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China's new home prices rise at their weakest pace this year


CHINA'S new home prices rose in July as the property sector held up as one of the few bright spots in the slowing economy, although momentum flagged in some markets as persistent curbs hit speculative investment.

Average new home prices in China's 70 major cities rose 0.6 per cent in July from the previous month, unchanged from June and marking the 51st straight month of gains, according to Reuters calculations based on National Bureau of Statistics (NBS) data on Thursday.

The majority of the 70 cities surveyed by the NBS still reported a monthly price increase for new homes, although the number of cities fell to 60 in July from 63 cities in June.

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The property sector directly impacts over 40 industries in China and a fast deterioration would risk adding pressure to the economy, which is slowing due to weak domestic demand and an escalating trade war with the US.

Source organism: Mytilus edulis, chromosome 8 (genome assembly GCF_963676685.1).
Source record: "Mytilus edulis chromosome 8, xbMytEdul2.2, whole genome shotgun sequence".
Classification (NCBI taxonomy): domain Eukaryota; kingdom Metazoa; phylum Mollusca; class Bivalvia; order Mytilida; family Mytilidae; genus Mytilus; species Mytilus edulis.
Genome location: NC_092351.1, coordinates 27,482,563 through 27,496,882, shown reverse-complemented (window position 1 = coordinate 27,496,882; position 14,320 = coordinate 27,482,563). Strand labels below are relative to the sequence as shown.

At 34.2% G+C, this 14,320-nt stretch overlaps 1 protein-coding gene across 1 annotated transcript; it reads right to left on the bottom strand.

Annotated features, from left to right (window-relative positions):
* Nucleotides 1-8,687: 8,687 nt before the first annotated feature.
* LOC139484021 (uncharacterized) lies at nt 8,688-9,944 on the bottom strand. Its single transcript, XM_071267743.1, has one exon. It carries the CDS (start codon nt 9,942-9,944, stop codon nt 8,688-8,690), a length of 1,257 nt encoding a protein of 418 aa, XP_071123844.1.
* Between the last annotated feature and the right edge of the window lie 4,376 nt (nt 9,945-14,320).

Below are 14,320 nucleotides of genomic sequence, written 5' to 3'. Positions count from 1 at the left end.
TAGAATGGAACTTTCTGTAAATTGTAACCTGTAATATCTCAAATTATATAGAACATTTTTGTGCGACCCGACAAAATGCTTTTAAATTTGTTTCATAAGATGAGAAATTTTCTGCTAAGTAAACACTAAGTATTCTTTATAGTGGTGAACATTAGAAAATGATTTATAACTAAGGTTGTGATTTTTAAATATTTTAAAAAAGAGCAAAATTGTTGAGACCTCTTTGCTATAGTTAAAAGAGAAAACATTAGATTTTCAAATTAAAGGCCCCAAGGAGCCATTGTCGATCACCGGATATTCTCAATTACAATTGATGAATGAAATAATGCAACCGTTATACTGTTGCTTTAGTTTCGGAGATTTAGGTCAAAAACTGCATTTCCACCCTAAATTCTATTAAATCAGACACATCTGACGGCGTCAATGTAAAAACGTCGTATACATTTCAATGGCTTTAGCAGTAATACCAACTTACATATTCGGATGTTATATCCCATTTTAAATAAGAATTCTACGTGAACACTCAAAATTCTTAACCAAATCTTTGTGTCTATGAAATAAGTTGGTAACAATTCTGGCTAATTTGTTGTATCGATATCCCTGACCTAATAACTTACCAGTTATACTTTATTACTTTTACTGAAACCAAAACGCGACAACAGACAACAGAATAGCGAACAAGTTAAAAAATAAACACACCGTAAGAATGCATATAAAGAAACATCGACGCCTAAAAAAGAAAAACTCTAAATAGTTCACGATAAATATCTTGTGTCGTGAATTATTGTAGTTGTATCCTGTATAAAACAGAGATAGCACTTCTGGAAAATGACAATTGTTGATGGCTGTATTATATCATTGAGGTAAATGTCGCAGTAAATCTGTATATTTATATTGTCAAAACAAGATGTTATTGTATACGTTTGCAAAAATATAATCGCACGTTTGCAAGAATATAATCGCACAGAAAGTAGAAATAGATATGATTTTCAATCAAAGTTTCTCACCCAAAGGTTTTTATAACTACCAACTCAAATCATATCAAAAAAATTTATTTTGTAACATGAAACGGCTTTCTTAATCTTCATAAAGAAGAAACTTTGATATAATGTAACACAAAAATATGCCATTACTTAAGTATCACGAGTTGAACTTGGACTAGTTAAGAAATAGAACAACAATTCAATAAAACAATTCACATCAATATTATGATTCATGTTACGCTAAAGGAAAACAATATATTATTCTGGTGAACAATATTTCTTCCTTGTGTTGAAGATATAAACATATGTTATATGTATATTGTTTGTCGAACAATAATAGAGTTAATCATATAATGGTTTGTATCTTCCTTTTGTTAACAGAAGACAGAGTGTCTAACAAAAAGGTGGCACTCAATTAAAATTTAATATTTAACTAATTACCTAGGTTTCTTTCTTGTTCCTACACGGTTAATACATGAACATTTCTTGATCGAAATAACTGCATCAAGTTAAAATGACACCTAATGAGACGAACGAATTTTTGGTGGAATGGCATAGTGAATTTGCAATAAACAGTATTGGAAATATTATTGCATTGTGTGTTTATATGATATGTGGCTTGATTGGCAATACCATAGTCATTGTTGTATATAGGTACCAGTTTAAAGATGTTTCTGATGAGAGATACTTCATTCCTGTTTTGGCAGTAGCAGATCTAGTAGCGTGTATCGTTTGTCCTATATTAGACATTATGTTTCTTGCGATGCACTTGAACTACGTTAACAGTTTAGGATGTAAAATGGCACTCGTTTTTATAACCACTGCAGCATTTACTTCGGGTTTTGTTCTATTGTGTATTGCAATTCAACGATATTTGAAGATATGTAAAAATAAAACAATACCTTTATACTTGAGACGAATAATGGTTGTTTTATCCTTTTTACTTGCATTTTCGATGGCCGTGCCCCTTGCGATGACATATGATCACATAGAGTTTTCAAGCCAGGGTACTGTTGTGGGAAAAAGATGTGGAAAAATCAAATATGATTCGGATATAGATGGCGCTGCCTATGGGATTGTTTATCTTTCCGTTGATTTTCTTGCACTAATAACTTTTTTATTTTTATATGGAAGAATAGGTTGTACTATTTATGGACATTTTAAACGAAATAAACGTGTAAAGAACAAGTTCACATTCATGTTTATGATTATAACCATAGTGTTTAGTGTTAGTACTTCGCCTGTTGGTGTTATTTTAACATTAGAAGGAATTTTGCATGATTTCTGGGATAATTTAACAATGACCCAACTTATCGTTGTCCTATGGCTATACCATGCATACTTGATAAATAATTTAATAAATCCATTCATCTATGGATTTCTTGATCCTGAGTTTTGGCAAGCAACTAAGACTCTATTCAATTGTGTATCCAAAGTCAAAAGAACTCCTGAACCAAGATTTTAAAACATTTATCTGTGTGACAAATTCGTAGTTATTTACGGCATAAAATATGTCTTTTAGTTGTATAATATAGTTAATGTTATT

Beijing has clamped down on speculative investment in the housing market since 2016 to prevent a sharp correction as prices soared. There have also been growing concerns that high house prices are pushing up the cost of business and restricting consumer spending.

On a year-on-year basis, home prices rose at their weakest pace this year in July by 9.7 per cent, slowing from a 10.3 per cent gain in June.

In a sign the market's resilience may be waning in parts, property investment slowed to its weakest this year, data showed on Wednesday.

Beijing has repeatedly urged local governments to keep home prices from getting too frothy and unaffordable, but efforts by some regional governments to attract talent through home purchase incentives, along with easing credit conditions have kept prices surprisingly resilient this year.

Mortgage rates have also been coming down in some areas in response to regulators' calls on banks to ramp up lending to support the economy. Beijing has dashed hopes it would ease its bubble-curbing measures to boost the faltering economy, saying in a high-profile work meeting in July it would not use the property market as a form of short-term stimulus. REUTERS